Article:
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The Woman in the Alcove Anna Katharine Green

XVII Sweetwater In A New Role

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A few days later three men were closeted in the district attorney's office. Two of them were officials--the district attorney himself, and our old friend, the inspector. The third was the detective, Sweetwater, chosen by them to keep watch on Mr. Grey.

Sweetwater had just come to town,--this was evident from the gripsack he had set down in a corner on entering, also from a certain tousled appearance which bespoke hasty rising and but few facilities for proper attention to his person. These details counted little, however, in the astonishment created by his manner. For a hardy chap he looked strangely nervous and indisposed, so much so that, after the first short greeting, the inspector asked him what was up, and if he had had another Fairbrother-house experience.

He replied with a decided no; that it was not his adventure which had upset him, but the news he had to bring.

Here he glanced at every door and window; and then, leaning forward over the table at which the two officials sat, he brought his head as nearly to them as possible and whispered five words.

They produced a most unhappy sensation. Both the men, hardened as they were by duties which soon sap the sensibilities, started and turned as pale as the speaker himself. Then the district attorney, with one glance at the inspector, rose and locked the door.

It was a prelude to this tale which I give, not as it came from his mouth, but as it was afterward related to me. The language, I fear, is mostly my own.

The detective had just been with Mr. Grey to the coast of Maine. Why there, will presently appear. His task had been to follow this gentleman, and follow him he did.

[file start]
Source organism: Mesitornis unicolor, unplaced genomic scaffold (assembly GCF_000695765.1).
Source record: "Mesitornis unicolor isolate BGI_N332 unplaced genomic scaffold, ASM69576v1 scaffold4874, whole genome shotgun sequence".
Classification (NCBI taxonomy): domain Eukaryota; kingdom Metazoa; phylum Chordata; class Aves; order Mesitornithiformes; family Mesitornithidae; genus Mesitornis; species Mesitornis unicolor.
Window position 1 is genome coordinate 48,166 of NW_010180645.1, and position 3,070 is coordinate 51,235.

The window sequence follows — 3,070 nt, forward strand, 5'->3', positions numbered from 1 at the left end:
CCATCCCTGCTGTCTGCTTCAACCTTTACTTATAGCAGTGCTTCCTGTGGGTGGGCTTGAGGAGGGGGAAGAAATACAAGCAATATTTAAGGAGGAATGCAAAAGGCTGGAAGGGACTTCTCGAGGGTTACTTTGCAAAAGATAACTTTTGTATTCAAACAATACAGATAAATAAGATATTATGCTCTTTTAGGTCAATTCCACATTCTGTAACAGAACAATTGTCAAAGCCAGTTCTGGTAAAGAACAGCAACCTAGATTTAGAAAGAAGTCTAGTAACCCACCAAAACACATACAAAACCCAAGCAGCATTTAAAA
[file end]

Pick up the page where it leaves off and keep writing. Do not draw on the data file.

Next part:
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Mr. Grey was a very stately man, difficult of approach, and was absorbed, besides, by some overwhelming care. But this fellow was one in a thousand and somehow, during the trip, he managed to do him some little service, which drew the attention of the great man to himself. This done, he so improved his opportunity that the two were soon on the best of terms, and he learned that the Englishman was without a valet, and, being unaccustomed to move about without one, felt the awkwardness of his position very much. This gave Sweetwater his cue, and when he found that the services of such a man were wanted only during the present trip and for the handling of affairs quite apart from personal tendance upon the gentleman himself, he showed such an honest desire to fill the place, and made out to give such a good account of himself, that he found himself engaged for the work before reaching C--.

This was a great stroke of luck, he thought, but he little knew how big a stroke or into what a series of adventures it was going to lead him.

Once on the platform of the small station at which Mr. Grey had bidden him to stop, he noticed two things: the utter helplessness of the man in all practical matters, and his extreme anxiety to see all that was going on about him without being himself seen. There was method in this curiosity, too much method. Women did not interest him in the least. They could pass and repass without arousing his attention, but the moment a man stepped his way, he shrank from him only to betray the greatest curiosity concerning him the moment he felt it safe to turn and observe him. All of which convinced Sweetwater that the Englishman's errand was in connection with a man whom he equally dreaded and desired to meet.

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The Woman in the Alcove
Anna Katharine Green

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